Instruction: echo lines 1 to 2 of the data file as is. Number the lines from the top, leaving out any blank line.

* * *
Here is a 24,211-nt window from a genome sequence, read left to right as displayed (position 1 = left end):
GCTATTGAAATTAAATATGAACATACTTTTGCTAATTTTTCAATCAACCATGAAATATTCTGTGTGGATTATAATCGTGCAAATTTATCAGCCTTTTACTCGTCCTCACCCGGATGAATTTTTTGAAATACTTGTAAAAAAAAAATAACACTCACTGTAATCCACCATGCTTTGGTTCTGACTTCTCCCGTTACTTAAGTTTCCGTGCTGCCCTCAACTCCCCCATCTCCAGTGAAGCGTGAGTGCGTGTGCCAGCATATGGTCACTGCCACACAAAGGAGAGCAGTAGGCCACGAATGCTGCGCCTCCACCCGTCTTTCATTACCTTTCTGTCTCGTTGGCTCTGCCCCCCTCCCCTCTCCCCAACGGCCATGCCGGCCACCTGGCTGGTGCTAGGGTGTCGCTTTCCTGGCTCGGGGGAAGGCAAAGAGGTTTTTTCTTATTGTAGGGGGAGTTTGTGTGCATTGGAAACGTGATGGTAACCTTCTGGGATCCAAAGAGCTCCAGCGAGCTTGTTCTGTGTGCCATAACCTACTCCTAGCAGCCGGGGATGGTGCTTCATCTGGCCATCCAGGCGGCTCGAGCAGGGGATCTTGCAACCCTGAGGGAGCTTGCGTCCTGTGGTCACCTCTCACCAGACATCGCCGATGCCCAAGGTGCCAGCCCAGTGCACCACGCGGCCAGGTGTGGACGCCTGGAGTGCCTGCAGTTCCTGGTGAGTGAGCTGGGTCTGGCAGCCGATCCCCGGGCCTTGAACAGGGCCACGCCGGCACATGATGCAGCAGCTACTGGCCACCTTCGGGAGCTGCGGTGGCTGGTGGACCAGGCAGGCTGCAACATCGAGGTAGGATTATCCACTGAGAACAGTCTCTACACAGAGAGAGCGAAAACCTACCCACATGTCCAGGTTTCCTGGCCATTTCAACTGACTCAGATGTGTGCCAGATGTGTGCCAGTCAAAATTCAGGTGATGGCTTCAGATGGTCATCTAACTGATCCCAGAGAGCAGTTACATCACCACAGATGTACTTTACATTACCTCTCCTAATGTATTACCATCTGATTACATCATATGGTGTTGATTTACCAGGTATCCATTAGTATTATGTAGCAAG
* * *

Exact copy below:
Here is a 24,211-nt window from a genome sequence, read left to right as displayed (position 1 = left end):
GCTATTGAAATTAAATATGAACATACTTTTGCTAATTTTTCAATCAACCATGAAATATTCTGTGTGGATTATAATCGTGCAAATTTATCAGCCTTTTACTCGTCCTCACCCGGATGAATTTTTTGAAATACTTGTAAAAAAAAAATAACACTCACTGTAATCCACCATGCTTTGGTTCTGACTTCTCCCGTTACTTAAGTTTCCGTGCTGCCCTCAACTCCCCCATCTCCAGTGAAGCGTGAGTGCGTGTGCCAGCATATGGTCACTGCCACACAAAGGAGAGCAGTAGGCCACGAATGCTGCGCCTCCACCCGTCTTTCATTACCTTTCTGTCTCGTTGGCTCTGCCCCCCTCCCCTCTCCCCAACGGCCATGCCGGCCACCTGGCTGGTGCTAGGGTGTCGCTTTCCTGGCTCGGGGGAAGGCAAAGAGGTTTTTTCTTATTGTAGGGGGAGTTTGTGTGCATTGGAAACGTGATGGTAACCTTCTGGGATCCAAAGAGCTCCAGCGAGCTTGTTCTGTGTGCCATAACCTACTCCTAGCAGCCGGGGATGGTGCTTCATCTGGCCATCCAGGCGGCTCGAGCAGGGGATCTTGCAACCCTGAGGGAGCTTGCGTCCTGTGGTCACCTCTCACCAGACATCGCCGATGCCCAAGGTGCCAGCCCAGTGCACCACGCGGCCAGGTGTGGACGCCTGGAGTGCCTGCAGTTCCTGGTGAGTGAGCTGGGTCTGGCAGCCGATCCCCGGGCCTTGAACAGGGCCACGCCGGCACATGATGCAGCAGCTACTGGCCACCTTCGGGAGCTGCGGTGGCTGGTGGACCAGGCAGGCTGCAACATCGAGGTAGGATTATCCACTGAGAACAGTCTCTACACAGAGAGAGCGAAAACCTACCCACATGTCCAGGTTTCCTGGCCATTTCAACTGACTCAGATGTGTGCCAGATGTGTGCCAGTCAAAATTCAGGTGATGGCTTCAGATGGTCATCTAACTGATCCCAGAGAGCAGTTACATCACCACAGATGTACTTTACATTACCTCTCCTAATGTATTACCATCTGATTACATCATATGGTGTTGATTTACCAGGTATCCATTAGTATTATGTAGCAAG